Artist Sanford Biggers Explains How Our Misunderstandings of Classical Sculpture Inspired His Rockefeller Center Takeover
BY SARAH CASCONE
Sanford Biggers is taking over New York’s Rockefeller Center this spring with a campus-wide art installation headlined by Oracle, a monumental bronze sculpture that—standing 25 feet tall and weighing in at over 15,000 pounds—is the Harlem-based artist’s largest work to date.
Delayed from a planned September debut, Wednesday’s unveiling “was amazing just because of the sheer size and magnitude of the work itself,” Biggers told Artnet News. “To open right now, as the city is starting to open up and the weather is getting nice, and to leave this as a gift in the city I live in is an extreme honor.”
Biggers first started talking with Art Production Fund, which organized the show with New York’s Marianne Boesky Gallery, about staging a public art project over a decade ago, and the current project has been in the works for about four years. When the APF team suggested Rockefeller Center as as a possible site, Biggers was immediately enchanted.
“It was like a lightbulb popped up over my head,” he said. “When Raymond Hood was designing this complex, he was grabbing from stories from antiquity, mythology, art… to wind up with this beautiful Art Deco monument. I wanted to reference various cultures and histories as well.”
Biggers sees his work as as a companion of sorts to three of Rockefeller Center’s most prominent artworks: the Zeus relief sculpture at the entrance of 30 Rock, the gold Prometheus sculpture by Paul Manship overlooking the skating rink, and Lee Lawrie’s monumental Atlas on Fifth Avenue.
“Because of all those mythological references,” Biggers said, “having this work here that has a lot of African elements to me is sort of completing the rest of the story.”
Oracle is the latest in the Biggers’s “Chimera” sculpture series, which merges African masks and European figures. The seated body is inspired by the ancient Temple of Zeus, while the head is based on masks and other sculptures from various African cultures, including Luba art and the Maasai religion.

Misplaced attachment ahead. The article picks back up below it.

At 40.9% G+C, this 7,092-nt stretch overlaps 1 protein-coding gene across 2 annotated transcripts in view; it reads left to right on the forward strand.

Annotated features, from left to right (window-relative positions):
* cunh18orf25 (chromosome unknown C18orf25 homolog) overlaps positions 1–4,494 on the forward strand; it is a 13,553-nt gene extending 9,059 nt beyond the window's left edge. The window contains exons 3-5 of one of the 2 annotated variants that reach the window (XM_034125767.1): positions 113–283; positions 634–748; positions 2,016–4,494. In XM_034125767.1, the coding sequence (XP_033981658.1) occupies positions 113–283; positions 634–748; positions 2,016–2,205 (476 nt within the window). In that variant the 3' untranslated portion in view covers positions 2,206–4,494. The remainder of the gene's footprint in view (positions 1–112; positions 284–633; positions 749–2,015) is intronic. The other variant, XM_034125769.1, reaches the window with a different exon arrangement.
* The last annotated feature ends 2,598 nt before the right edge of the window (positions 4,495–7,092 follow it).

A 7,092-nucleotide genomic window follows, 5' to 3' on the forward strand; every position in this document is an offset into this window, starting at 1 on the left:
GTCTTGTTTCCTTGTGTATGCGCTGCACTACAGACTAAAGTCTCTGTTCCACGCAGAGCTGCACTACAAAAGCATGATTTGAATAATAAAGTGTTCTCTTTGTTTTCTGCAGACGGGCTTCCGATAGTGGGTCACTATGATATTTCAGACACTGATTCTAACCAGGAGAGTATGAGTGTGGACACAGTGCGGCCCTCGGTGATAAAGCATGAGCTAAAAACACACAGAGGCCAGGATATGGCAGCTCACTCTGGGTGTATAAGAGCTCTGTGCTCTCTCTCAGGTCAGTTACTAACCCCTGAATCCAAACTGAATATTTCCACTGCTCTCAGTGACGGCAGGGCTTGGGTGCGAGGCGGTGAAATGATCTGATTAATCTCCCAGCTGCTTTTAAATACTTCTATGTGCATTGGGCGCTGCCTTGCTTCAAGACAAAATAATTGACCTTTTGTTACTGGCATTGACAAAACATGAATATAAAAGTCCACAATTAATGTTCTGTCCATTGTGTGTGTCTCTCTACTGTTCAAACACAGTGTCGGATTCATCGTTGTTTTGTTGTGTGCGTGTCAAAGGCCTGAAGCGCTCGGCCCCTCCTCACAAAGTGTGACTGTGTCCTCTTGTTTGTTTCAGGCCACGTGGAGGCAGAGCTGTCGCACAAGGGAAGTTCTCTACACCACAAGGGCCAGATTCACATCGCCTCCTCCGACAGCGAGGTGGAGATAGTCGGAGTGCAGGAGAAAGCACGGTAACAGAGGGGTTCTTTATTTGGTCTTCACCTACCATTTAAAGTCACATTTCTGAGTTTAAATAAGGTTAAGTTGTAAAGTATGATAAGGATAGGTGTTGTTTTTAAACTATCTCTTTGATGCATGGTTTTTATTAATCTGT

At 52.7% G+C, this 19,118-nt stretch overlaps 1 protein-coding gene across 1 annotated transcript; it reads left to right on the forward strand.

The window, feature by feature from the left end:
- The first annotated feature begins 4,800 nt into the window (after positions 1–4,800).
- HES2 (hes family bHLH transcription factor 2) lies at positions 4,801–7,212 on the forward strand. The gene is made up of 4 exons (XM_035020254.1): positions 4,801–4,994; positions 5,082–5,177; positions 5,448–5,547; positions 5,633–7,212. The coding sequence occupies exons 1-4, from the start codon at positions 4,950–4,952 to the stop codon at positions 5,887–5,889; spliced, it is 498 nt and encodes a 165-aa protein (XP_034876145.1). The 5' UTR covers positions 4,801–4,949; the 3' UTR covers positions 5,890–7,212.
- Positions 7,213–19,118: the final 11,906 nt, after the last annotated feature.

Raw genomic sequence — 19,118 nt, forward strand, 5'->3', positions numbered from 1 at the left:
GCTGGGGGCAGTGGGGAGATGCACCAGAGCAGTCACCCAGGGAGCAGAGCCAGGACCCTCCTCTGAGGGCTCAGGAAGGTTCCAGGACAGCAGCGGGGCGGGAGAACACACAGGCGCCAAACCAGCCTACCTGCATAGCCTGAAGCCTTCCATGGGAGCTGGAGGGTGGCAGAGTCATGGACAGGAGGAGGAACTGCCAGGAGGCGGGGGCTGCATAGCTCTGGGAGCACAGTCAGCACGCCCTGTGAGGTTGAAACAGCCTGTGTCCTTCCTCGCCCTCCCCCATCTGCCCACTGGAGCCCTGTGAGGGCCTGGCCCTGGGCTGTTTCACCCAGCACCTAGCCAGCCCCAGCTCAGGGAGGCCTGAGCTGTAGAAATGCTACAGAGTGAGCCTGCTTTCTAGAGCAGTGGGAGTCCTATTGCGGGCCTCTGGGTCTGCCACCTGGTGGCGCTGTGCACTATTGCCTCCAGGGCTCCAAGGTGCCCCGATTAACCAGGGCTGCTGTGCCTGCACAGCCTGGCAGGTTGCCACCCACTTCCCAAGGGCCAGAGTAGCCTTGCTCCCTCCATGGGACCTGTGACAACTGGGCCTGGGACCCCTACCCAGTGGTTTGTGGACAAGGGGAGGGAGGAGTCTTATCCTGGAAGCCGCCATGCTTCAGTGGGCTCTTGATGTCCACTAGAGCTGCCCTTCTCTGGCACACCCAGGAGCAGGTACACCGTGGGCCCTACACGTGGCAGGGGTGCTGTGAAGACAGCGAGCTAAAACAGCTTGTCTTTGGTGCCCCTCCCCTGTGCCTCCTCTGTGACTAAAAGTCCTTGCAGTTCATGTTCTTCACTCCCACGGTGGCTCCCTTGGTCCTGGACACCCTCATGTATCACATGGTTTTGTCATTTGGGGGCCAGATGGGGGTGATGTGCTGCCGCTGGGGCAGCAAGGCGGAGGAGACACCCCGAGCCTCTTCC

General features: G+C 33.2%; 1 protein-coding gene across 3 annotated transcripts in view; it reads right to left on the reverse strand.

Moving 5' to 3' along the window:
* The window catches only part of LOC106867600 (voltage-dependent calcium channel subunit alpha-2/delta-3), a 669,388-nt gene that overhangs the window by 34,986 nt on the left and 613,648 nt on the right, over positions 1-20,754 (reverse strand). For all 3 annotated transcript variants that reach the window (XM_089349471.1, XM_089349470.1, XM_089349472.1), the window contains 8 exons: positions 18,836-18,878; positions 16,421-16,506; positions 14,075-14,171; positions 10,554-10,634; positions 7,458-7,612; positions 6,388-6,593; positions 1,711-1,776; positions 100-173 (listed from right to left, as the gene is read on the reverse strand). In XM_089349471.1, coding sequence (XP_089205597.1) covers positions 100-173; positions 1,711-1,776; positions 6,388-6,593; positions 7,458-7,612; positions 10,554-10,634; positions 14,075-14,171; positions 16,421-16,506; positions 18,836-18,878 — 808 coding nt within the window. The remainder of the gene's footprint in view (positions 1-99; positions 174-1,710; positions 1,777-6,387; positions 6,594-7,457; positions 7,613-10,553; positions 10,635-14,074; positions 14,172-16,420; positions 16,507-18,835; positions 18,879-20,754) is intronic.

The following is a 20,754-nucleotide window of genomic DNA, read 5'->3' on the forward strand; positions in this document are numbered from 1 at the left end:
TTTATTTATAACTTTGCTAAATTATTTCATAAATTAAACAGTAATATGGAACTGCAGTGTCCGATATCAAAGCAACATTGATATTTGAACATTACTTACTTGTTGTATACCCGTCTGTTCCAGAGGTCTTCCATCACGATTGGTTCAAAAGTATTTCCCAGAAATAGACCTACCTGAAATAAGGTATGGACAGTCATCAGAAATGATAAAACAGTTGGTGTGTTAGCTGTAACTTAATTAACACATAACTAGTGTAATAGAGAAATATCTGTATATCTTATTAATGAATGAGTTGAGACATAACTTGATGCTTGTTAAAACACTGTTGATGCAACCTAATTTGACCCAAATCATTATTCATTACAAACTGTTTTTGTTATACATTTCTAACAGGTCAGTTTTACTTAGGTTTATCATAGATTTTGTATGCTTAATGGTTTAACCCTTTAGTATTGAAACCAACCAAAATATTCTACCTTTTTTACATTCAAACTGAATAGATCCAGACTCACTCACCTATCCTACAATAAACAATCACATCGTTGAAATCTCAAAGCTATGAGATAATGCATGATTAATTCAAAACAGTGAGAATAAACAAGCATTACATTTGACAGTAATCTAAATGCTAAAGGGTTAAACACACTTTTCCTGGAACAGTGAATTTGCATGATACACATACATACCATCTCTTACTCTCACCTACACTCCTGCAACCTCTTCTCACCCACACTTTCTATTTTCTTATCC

On the Oracle throne, there is the image of a lotus blossom, a recurring motif in the artist’s work where each of the petals is actually the cross-section of a slave ship.
The lotus also appears in photographic works Biggers has throughout the complex, which feature details from works in his “Codex” series, paintings and sculptures made from antique African American quilts featured in his recent exhibition at the Bronx Museum. (The show which will travel this summer to the California African American Museum in Los Angeles.)
“The quilts have a craft background, but so do small African masks and figurative pieces—and when blown up to a monumental scale, it has a different dialogue with the history of public sculpture,” Biggers said.
Biggers has also created work for the Rockefeller Center flagpoles, featuring a wave-like pattern inspired by Japanese kimonos and Buddhist mandalas. The waves, which seem to move as the flags blow in the wind, are meant to represent the slave trade’s Middle Passage and the flowing of water.
Throughout Rockefeller Center, “there are smaller symbols of the triangle trade and the slave trade. You see references to tobacco and cotton and sugar,” Biggers noted. “I wanted to put a piece here that.. is actually looking past that at the magnificent and powerful influence that African diasporic culture has had on New York City throughout its history.”
Biggers says he felt empowered to remix classical sculpture in part because our contemporary understanding of these forms is already so flawed. The classical European sculptures we know today as sparkling white marbles were once brightly painted, while African masks were originally beaded, pigmented, and adorned.
“So you have a white-washed version of the European objects and a black-washed version of the African objects,” Biggers said. “Editing, cutting and pasting, chopping and screwing has been happening the entire time.”
In the coming weeks, Oracle will also begin to live up to its name with the launch of an interactive component allowing viewers to consult the sculpture about their future after activating a QR code. The sculpture will be voiced by “various celebrities,” according to Biggers, although he declined to name names.
Visitors will be able to ask the oracle anything they want, and if the oracle is “in,” they’ll get a live response from the day’s celebrity.
“They’ll respond as an oracle would,” Biggers said, “in mysterious, poetic vagaries which will hopefully be, if not helpful, at least mystifying.”